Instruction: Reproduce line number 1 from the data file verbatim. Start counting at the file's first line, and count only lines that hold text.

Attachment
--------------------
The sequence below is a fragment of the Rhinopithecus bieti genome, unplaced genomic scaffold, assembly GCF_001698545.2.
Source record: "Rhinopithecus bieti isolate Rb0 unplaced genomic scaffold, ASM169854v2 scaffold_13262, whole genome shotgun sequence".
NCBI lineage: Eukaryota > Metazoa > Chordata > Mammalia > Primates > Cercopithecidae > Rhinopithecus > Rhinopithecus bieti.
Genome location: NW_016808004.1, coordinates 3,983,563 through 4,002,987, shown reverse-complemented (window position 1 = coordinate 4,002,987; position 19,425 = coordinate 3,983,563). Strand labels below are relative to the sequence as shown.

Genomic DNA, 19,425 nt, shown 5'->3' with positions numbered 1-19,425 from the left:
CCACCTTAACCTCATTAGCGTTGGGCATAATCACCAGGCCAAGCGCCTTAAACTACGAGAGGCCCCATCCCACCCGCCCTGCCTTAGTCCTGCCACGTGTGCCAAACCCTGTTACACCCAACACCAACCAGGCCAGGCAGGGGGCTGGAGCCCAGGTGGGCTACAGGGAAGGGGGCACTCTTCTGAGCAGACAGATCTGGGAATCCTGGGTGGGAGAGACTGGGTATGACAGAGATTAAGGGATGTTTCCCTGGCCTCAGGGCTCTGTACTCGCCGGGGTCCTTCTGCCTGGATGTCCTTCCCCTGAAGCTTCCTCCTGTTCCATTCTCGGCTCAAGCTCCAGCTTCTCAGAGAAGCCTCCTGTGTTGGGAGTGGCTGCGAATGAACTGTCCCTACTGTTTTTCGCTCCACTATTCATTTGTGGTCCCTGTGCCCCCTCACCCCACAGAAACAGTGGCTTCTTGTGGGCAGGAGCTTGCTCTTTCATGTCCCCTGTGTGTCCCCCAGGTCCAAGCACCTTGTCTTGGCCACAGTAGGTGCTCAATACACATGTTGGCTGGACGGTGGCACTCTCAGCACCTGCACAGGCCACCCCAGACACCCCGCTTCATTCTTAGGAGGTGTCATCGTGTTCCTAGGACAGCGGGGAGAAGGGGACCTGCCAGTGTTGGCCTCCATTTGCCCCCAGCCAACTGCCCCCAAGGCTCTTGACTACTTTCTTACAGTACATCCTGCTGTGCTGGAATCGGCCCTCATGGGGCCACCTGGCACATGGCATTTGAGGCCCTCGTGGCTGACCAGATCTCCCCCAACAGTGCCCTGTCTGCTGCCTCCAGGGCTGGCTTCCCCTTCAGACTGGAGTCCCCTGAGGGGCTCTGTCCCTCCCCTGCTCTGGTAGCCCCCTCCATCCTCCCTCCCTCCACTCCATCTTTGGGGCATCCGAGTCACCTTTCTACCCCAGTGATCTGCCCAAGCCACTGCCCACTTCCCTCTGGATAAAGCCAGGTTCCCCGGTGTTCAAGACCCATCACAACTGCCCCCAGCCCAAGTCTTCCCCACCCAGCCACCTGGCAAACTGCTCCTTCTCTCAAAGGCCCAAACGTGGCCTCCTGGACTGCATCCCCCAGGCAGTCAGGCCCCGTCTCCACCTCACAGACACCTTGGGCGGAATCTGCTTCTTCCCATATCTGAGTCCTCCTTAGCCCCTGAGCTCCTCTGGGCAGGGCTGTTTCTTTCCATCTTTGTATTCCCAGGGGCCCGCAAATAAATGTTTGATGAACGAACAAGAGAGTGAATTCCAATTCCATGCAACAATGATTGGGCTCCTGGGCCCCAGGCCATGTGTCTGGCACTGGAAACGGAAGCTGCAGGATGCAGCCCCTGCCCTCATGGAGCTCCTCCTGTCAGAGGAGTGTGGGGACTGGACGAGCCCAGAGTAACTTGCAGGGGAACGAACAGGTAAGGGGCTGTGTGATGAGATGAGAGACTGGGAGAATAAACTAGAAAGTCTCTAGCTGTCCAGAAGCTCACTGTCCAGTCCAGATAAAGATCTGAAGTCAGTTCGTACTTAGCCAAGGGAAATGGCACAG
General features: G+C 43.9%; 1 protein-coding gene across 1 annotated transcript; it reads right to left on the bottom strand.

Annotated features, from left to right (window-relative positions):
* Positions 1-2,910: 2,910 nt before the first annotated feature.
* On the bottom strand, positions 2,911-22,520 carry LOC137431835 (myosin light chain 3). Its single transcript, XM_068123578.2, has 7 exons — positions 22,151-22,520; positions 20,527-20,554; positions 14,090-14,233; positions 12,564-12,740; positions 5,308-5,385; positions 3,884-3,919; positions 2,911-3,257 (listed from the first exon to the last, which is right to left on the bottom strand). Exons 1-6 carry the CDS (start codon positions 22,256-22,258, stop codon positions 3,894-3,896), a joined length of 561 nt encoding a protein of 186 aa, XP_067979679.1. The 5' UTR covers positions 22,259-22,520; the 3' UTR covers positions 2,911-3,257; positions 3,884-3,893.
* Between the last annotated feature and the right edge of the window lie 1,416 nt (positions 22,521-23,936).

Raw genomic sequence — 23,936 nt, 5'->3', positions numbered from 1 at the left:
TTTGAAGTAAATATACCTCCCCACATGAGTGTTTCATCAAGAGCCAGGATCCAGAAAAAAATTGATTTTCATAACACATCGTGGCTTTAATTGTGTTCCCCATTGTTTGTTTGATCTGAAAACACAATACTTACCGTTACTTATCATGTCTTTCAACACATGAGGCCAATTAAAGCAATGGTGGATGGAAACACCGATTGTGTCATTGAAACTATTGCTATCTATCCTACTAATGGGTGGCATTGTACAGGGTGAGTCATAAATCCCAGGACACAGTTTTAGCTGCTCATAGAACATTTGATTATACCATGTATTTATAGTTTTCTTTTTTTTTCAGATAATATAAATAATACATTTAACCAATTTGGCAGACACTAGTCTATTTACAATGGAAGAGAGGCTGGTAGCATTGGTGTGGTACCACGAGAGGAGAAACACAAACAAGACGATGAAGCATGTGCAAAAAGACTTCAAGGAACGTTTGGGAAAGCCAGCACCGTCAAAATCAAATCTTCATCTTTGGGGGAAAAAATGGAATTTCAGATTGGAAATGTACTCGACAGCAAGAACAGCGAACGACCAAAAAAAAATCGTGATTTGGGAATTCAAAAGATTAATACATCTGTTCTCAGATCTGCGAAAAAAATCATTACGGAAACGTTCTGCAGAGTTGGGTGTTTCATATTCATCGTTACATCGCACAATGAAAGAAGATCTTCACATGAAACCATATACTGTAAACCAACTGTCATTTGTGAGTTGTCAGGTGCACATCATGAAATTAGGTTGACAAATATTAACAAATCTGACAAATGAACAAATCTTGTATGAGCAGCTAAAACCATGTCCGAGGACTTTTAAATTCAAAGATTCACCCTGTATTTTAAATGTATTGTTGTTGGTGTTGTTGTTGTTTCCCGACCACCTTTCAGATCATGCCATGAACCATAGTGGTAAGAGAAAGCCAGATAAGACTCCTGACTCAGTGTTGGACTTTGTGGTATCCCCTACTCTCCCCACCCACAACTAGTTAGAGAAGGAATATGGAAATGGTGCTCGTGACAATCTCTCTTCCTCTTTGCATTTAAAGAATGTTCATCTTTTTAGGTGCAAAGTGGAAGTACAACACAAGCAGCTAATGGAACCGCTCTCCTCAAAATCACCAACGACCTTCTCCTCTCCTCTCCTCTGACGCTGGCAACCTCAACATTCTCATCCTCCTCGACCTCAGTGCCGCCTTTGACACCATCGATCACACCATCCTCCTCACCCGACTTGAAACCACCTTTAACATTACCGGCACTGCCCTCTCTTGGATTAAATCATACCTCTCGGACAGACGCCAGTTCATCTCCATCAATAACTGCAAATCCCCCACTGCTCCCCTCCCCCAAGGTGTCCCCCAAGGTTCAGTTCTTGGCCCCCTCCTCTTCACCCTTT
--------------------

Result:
The sequence below is a fragment of the Rhinopithecus bieti genome, unplaced genomic scaffold, assembly GCF_001698545.2.